Growers call the process "putting the apples to sleep."

Perri Ormont Blumberg
October 25, 2017

Fall is the season of apple orchard visits and whipping up endless batches of your famed spiced apple preserves. But did you know the doc’s favorite fruit hides a little-known secret beneath it’s glossy exterior?

Apples are actually only harvested once a year in America (from the months of August to November), and they’re typically whisked off to storage until they are ready to be sold, as Reader's Digest reports. Housed in temperature-controlled storage, apples can stay fresh for months in low humidity conditions. For the consumer, that means by the time your apple finally makes it to the grocery store aisles, it could have been picked up to 10 months ago.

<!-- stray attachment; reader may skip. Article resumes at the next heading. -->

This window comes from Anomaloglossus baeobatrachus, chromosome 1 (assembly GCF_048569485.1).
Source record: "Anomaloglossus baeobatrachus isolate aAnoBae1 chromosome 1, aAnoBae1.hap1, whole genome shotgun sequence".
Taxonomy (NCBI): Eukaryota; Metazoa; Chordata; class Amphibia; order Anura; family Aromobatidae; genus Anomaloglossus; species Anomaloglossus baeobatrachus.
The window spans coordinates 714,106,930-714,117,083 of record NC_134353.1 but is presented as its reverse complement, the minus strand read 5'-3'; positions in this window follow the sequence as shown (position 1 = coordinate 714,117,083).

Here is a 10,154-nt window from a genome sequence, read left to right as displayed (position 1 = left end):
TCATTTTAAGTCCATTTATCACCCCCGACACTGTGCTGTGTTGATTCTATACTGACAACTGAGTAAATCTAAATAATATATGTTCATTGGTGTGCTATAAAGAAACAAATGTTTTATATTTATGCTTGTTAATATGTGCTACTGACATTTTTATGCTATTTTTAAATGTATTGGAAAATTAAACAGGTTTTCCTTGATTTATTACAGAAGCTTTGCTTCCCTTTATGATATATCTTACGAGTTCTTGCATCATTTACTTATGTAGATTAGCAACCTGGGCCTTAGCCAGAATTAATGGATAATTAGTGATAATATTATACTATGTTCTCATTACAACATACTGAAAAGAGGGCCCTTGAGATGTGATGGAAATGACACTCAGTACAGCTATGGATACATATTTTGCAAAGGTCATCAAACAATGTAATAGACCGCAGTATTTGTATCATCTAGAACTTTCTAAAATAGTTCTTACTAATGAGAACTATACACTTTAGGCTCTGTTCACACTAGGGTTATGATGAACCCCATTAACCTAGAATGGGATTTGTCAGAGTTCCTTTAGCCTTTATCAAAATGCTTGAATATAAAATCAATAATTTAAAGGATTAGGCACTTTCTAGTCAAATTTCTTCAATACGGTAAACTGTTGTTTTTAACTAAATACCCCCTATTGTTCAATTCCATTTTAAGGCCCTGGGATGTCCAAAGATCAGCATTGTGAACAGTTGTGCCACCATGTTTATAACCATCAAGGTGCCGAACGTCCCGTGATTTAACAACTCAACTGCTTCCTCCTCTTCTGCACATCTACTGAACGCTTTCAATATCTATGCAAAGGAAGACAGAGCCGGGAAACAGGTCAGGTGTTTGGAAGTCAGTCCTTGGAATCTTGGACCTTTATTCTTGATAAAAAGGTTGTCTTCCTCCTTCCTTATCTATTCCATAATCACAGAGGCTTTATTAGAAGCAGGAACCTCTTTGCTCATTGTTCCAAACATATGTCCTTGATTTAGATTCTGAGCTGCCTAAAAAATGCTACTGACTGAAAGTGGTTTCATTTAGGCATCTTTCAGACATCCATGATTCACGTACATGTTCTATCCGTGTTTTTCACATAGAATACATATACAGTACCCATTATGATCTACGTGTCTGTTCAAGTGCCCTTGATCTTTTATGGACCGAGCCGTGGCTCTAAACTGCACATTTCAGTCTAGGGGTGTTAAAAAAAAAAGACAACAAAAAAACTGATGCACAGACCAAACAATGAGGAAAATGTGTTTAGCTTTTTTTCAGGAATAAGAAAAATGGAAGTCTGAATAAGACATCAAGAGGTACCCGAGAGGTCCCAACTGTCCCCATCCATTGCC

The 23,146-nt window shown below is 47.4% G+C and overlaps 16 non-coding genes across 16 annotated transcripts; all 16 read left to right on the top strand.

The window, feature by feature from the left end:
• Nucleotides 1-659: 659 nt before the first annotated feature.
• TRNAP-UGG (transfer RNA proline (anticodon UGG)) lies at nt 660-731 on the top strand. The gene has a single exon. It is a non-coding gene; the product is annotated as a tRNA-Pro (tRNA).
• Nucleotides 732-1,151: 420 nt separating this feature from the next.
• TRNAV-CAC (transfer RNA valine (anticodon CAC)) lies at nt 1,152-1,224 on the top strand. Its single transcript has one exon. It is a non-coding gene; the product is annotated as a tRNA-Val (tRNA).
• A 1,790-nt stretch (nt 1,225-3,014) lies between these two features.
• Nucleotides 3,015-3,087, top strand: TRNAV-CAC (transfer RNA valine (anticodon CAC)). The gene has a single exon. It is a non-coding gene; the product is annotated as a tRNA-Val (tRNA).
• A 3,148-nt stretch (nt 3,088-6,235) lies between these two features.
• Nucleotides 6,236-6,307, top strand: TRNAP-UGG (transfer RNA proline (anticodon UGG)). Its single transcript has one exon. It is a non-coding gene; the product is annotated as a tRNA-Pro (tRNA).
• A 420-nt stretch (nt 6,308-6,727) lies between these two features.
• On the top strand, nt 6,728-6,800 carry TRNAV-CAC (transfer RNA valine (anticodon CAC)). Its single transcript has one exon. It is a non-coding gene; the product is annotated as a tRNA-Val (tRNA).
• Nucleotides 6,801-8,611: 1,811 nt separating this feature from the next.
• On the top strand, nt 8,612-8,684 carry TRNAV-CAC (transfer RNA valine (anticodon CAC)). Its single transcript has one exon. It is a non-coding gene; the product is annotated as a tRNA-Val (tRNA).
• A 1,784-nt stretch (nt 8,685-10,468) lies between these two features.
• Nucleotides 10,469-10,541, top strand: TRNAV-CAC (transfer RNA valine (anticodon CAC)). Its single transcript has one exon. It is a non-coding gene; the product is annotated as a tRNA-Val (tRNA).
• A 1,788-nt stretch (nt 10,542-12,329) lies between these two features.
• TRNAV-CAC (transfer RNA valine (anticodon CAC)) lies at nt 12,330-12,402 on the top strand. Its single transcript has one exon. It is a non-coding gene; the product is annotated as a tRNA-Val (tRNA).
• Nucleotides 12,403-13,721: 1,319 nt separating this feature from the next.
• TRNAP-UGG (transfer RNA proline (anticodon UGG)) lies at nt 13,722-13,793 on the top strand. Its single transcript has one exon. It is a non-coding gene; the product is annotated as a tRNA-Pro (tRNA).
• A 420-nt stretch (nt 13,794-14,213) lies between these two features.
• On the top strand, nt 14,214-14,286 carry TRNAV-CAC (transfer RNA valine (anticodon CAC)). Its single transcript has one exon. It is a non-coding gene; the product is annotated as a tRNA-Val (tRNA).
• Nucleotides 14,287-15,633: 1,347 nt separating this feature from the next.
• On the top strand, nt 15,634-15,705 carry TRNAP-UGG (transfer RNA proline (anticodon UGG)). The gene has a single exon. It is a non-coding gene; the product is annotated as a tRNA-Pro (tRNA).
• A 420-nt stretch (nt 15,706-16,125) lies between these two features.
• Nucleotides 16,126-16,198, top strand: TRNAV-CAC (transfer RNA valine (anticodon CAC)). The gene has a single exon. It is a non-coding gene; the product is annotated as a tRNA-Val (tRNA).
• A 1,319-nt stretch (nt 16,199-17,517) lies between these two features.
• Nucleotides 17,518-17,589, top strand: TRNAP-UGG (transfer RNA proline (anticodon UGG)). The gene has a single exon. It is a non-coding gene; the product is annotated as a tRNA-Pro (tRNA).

You may think "yikes," but despite the ostensible gross factor, it's actually completely fine. "Apples may lose a bit of their acid in storage, but it’s not something consumers should worry about,"James Mattheis, a researcher with the United States Department of Agriculture, told the Huffington Post. He added that the storage process also doesn't alter the vitamin or mineral content of the rose family fruit by any substantial amount.

Even if our doctors were right after all, we may never look at the apple the same way.